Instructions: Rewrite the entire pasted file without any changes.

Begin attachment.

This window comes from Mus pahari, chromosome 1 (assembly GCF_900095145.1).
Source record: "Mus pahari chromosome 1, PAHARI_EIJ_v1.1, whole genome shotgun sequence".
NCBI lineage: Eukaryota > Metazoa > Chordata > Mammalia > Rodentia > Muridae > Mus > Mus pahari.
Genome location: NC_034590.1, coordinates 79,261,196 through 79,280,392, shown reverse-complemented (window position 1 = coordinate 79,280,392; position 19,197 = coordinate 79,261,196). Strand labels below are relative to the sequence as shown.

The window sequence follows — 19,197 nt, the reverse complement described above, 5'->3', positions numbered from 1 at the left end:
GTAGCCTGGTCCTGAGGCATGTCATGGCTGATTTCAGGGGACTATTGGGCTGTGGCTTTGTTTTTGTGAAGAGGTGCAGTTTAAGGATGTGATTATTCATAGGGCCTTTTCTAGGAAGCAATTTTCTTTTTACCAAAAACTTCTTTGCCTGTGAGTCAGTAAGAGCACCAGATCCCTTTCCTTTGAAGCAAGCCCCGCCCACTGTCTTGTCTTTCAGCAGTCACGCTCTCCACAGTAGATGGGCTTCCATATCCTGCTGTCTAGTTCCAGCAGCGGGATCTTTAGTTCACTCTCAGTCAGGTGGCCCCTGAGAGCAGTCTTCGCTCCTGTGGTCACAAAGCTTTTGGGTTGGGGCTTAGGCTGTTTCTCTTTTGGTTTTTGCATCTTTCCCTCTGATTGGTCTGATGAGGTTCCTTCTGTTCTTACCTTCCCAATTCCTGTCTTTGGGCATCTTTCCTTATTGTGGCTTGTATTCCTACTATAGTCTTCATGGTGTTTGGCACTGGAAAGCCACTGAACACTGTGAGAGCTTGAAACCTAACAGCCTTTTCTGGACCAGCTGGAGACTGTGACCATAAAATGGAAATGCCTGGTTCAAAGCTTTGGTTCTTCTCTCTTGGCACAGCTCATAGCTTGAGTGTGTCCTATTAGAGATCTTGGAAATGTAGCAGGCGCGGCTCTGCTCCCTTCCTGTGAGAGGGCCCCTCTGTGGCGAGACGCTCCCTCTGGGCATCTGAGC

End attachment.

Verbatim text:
This window comes from Mus pahari, chromosome 1 (assembly GCF_900095145.1).
Source record: "Mus pahari chromosome 1, PAHARI_EIJ_v1.1, whole genome shotgun sequence".
NCBI lineage: Eukaryota > Metazoa > Chordata > Mammalia > Rodentia > Muridae > Mus > Mus pahari.
Genome location: NC_034590.1, coordinates 79,261,196 through 79,280,392, shown reverse-complemented (window position 1 = coordinate 79,280,392; position 19,197 = coordinate 79,261,196). Strand labels below are relative to the sequence as shown.

The window sequence follows — 19,197 nt, the reverse complement described above, 5'->3', positions numbered from 1 at the left end:
GTAGCCTGGTCCTGAGGCATGTCATGGCTGATTTCAGGGGACTATTGGGCTGTGGCTTTGTTTTTGTGAAGAGGTGCAGTTTAAGGATGTGATTATTCATAGGGCCTTTTCTAGGAAGCAATTTTCTTTTTACCAAAAACTTCTTTGCCTGTGAGTCAGTAAGAGCACCAGATCCCTTTCCTTTGAAGCAAGCCCCGCCCACTGTCTTGTCTTTCAGCAGTCACGCTCTCCACAGTAGATGGGCTTCCATATCCTGCTGTCTAGTTCCAGCAGCGGGATCTTTAGTTCACTCTCAGTCAGGTGGCCCCTGAGAGCAGTCTTCGCTCCTGTGGTCACAAAGCTTTTGGGTTGGGGCTTAGGCTGTTTCTCTTTTGGTTTTTGCATCTTTCCCTCTGATTGGTCTGATGAGGTTCCTTCTGTTCTTACCTTCCCAATTCCTGTCTTTGGGCATCTTTCCTTATTGTGGCTTGTATTCCTACTATAGTCTTCATGGTGTTTGGCACTGGAAAGCCACTGAACACTGTGAGAGCTTGAAACCTAACAGCCTTTTCTGGACCAGCTGGAGACTGTGACCATAAAATGGAAATGCCTGGTTCAAAGCTTTGGTTCTTCTCTCTTGGCACAGCTCATAGCTTGAGTGTGTCCTATTAGAGATCTTGGAAATGTAGCAGGCGCGGCTCTGCTCCCTTCCTGTGAGAGGGCCCCTCTGTGGCGAGACGCTCCCTCTGGGCATCTGAGC